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Fine Specificity of B-Cell Tolerance to Blood Group Antigens Following ABO-Incompatible (Aboi) Heart Transplantation: 2304

Jeyakanthan, M.1; Meloncelli, P. J.2; Tollenaar, S.1; Larsen, I.1; Lowary, T. L.2; Cairo, C. W.2; Buriak, J. M.2; West, L.1

24th International Meeting Abstracts:THURSDAY MORNING – MINI ORAL ABSTRACTS: Pediatric Transplantation (Heart, Kidney, Liver)

1University of Alberta, Alberta Institute for Transplant Sciences, Edmonton, Canada,

2University of Alberta, Chemistry, Edmonton, Canada

Introduction: Histo-blood group ABH(O) ags are oligosaccharides present as glycolipids or glycoproteins. A, B or H epitopes are carried by 6 different internal carbohydrate backbones (type I-VI), forming antigenically distinct variants, each type differentially expressed in human tissues. In heart, only type II structures are expressed (on vascular endothelium) whereas red cells express type I-IV. Identifying natural antibody (ab) clones specific to these ABH epitopes may be important in the setting of ABOi transplantation. Our objectives were to 1) develop a diagnostic tool to detect abs specific to ABH epitopes on all 6 carbohydrate backbones and 2) characterize abs in volunteers and patients who received ABOi heart transplants as infants.

Methods: Chemically synthesized A type I-VI, B type I-VI and H type I-VI were printed onto microarray slides; spot morphology and ags were confirmed by monoclonal abs to ABH ags. After initial optimization, plasma from different blood group individuals and patients were hybridized and bound IgM, IgG and IgA detected with fluorescently-labelled secondary abs. Slides were scanned with a microarray scanner and Mean Fluorescent Intensities (MFI) determined using Imagene software.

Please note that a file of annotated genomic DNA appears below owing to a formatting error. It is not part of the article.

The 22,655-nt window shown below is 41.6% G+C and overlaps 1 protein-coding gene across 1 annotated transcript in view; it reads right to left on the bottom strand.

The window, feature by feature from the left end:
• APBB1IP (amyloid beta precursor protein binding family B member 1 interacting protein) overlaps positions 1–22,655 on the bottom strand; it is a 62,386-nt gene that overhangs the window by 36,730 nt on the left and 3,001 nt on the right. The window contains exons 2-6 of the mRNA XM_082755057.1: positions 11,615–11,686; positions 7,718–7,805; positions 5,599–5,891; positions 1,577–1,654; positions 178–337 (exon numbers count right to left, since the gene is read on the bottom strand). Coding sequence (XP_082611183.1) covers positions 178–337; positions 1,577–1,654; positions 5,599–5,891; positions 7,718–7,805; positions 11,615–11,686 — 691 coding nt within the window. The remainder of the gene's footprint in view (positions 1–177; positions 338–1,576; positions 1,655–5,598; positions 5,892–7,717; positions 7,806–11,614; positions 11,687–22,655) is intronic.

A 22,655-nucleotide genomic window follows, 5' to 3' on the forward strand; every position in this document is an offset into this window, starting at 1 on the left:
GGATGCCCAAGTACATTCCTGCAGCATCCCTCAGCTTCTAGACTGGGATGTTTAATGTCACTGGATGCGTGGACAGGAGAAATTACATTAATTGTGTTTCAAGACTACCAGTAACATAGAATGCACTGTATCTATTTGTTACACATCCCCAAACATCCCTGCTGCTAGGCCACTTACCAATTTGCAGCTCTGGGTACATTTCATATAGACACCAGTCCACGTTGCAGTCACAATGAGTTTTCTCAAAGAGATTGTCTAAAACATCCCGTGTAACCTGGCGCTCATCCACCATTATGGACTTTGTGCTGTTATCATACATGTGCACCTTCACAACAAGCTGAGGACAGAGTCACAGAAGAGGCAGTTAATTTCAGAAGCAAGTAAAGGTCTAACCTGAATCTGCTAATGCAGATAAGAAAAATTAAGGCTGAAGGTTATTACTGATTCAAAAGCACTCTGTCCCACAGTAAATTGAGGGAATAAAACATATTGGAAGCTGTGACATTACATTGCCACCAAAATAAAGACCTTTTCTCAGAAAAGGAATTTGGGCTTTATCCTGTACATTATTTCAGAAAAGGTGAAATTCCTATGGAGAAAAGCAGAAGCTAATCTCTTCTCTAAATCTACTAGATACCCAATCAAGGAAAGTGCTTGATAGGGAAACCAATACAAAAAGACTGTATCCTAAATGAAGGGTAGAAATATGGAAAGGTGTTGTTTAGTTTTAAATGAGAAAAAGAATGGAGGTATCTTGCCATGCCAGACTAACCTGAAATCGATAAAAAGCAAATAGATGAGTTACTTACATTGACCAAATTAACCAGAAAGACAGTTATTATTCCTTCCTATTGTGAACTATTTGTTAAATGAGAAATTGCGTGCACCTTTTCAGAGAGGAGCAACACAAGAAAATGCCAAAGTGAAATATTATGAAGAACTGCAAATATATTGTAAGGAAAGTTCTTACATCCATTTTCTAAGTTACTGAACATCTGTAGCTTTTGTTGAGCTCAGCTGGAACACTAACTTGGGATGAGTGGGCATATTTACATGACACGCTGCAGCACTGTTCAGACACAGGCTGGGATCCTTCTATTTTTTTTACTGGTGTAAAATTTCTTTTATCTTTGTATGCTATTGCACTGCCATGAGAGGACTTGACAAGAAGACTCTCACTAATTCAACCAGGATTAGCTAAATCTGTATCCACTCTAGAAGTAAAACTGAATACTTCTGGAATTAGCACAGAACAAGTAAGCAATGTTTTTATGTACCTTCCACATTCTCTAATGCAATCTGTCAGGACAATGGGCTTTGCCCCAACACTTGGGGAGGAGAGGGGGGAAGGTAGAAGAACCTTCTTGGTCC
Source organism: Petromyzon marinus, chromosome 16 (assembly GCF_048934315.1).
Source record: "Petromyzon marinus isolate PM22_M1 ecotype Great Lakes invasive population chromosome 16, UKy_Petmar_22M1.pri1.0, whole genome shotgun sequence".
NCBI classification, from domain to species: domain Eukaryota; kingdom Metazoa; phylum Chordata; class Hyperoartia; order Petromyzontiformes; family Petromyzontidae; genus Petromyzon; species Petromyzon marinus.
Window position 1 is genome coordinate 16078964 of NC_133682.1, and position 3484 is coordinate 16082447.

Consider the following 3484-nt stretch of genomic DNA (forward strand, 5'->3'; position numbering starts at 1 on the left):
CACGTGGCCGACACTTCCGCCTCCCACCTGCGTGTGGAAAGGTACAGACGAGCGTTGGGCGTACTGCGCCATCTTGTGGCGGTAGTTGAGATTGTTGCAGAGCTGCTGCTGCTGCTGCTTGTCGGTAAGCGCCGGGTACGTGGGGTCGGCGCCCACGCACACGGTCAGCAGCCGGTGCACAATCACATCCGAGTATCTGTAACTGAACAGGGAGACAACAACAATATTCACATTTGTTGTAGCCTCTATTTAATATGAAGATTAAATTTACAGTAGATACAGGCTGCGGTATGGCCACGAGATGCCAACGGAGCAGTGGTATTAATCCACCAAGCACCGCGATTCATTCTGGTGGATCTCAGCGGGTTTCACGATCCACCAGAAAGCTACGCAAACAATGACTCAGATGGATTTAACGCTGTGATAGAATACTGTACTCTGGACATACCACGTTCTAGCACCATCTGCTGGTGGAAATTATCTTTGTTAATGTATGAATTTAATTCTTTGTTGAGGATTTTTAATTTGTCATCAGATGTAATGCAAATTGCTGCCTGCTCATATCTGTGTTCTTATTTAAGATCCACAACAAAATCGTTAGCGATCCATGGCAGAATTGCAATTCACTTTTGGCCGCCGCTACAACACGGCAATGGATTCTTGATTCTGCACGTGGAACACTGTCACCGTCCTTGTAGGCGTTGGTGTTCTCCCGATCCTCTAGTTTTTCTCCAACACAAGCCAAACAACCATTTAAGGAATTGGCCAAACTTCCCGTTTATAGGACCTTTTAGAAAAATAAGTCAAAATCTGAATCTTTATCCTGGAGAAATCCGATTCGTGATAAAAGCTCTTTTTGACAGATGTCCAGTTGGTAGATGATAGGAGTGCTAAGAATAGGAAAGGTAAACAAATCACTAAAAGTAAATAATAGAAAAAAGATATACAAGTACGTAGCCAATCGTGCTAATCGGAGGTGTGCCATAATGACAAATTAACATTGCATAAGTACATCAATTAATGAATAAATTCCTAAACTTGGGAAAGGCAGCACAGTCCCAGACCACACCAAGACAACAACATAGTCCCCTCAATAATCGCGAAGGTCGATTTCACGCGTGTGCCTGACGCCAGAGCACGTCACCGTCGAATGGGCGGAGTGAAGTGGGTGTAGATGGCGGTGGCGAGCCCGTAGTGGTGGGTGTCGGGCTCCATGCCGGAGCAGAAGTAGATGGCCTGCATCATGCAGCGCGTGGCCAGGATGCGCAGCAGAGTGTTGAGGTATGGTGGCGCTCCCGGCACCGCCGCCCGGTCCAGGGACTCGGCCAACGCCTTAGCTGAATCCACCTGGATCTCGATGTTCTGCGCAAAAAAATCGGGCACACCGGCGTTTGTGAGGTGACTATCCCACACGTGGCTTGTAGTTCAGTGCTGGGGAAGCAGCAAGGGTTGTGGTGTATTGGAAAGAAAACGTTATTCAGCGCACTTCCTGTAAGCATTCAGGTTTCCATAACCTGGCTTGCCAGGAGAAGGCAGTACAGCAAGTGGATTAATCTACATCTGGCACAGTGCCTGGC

Results: Subtype-specific IgM, IgG and IgA abs varied substantially amongst individuals with different blood groups as well as the same blood group. In infants who received ABOi transplants, abs to donor blood group ags were not detected against type II subtype (fig 1) compared to same blood type controls (fig 2). Immunohistochemistry studies on cardiac biopsies confirmed that only type II carbohydrates were expressed on endothelium.

[Figure 1]

[Figure 1]

[Figure 2]

[Figure 2]

Conclusions: This analysis demonstrates that infant recipients of ABOi transplants remain deficient in production of antibodies to A-ag expressed in the cardiac graft, despite detection of antibodies to irrelevant A-ag detected by agglutination assay. Thus the ABO-microarray is valuable for subtype-specific blood group abs relevant to the graft. This tool will allow enhanced safety of ABO-incompatible organ transplantation and improve study of mechanisms of tolerance and/or accommodation in the clinical setting. Microarray technology provides analysis of tiny sample volumes (< 5 ml plasma), and simultaneous characterization of all ab isotypes, invaluable when testing infants.

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